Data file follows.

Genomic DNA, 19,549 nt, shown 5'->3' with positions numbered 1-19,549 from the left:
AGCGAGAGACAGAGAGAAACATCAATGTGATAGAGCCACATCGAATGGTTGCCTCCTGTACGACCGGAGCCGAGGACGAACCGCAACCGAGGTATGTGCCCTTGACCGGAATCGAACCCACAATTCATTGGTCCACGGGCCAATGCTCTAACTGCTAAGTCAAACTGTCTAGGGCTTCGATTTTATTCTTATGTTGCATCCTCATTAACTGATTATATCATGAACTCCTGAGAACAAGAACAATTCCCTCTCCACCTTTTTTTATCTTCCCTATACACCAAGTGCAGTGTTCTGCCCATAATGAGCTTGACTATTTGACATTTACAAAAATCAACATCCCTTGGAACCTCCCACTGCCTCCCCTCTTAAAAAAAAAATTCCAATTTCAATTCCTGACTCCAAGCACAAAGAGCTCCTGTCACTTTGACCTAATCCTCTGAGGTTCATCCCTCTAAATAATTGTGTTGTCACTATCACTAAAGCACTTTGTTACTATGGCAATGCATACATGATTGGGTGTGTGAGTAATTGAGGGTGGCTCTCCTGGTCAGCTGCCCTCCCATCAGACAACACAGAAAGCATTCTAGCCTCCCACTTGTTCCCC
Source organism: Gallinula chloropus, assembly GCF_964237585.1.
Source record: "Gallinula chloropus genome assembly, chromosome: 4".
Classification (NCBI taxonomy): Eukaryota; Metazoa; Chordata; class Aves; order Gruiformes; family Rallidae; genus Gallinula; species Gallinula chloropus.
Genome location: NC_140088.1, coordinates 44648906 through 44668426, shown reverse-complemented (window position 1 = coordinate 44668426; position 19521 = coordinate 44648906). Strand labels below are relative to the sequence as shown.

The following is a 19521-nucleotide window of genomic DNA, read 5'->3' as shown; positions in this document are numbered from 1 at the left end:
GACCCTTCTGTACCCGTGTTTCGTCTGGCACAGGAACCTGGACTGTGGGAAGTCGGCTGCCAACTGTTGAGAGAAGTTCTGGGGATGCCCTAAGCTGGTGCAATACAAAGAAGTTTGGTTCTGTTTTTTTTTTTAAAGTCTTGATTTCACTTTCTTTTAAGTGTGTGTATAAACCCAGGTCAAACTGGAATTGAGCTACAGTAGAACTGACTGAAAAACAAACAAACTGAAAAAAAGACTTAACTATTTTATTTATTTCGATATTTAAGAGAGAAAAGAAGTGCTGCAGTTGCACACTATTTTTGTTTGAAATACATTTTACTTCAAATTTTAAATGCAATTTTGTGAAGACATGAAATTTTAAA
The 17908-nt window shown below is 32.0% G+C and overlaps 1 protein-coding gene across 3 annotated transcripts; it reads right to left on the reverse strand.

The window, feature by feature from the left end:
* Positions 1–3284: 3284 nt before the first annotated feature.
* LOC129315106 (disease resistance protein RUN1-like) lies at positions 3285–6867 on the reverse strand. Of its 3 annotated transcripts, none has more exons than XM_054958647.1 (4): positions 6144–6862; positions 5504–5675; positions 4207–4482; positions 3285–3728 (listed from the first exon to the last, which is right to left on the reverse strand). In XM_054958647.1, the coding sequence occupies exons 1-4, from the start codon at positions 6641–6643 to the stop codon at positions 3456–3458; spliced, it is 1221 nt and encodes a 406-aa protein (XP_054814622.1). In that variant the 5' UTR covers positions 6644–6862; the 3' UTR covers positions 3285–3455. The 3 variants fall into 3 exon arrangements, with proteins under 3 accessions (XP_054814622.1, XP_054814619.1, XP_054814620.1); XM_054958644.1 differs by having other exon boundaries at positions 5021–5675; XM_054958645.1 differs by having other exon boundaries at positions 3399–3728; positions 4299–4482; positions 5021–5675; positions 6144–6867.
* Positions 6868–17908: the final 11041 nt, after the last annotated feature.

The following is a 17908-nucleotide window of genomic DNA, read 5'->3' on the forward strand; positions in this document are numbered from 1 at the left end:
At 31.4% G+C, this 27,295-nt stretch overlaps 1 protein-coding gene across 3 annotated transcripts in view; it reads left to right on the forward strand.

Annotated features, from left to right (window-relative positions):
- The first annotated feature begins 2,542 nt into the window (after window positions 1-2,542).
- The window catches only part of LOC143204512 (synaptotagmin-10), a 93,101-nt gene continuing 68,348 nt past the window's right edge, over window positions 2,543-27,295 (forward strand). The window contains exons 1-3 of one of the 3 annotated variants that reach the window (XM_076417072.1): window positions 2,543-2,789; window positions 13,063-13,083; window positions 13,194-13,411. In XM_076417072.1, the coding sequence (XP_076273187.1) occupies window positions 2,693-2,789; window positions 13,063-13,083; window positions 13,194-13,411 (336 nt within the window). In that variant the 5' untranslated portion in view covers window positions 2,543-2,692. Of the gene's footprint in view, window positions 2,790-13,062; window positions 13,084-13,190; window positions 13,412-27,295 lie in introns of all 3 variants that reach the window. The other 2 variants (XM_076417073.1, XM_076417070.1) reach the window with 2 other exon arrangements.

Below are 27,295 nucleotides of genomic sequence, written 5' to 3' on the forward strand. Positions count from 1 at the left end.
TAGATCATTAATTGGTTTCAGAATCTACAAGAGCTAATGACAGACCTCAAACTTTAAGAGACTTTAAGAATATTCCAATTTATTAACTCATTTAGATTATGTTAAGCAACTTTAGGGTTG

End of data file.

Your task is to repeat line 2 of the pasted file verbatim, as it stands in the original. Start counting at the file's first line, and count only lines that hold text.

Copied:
AGCGAGAGACAGAGAGAAACATCAATGTGATAGAGCCACATCGAATGGTTGCCTCCTGTACGACCGGAGCCGAGGACGAACCGCAACCGAGGTATGTGCCCTTGACCGGAATCGAACCCACAATTCATTGGTCCACGGGCCAATGCTCTAACTGCTAAGTCAAACTGTCTAGGGCTTCGATTTTATTCTTATGTTGCATCCTCATTAACTGATTATATCATGAACTCCTGAGAACAAGAACAATTCCCTCTCCACCTTTTTTTATCTTCCCTATACACCAAGTGCAGTGTTCTGCCCATAATGAGCTTGACTATTTGACATTTACAAAAATCAACATCCCTTGGAACCTCCCACTGCCTCCCCTCTTAAAAAAAAAATTCCAATTTCAATTCCTGACTCCAAGCACAAAGAGCTCCTGTCACTTTGACCTAATCCTCTGAGGTTCATCCCTCTAAATAATTGTGTTGTCACTATCACTAAAGCACTTTGTTACTATGGCAATGCATACATGATTGGGTGTGTGAGTAATTGAGGGTGGCTCTCCTGGTCAGCTGCCCTCCCATCAGACAACACAGAAAGCATTCTAGCCTCCCACTTGTTCCCC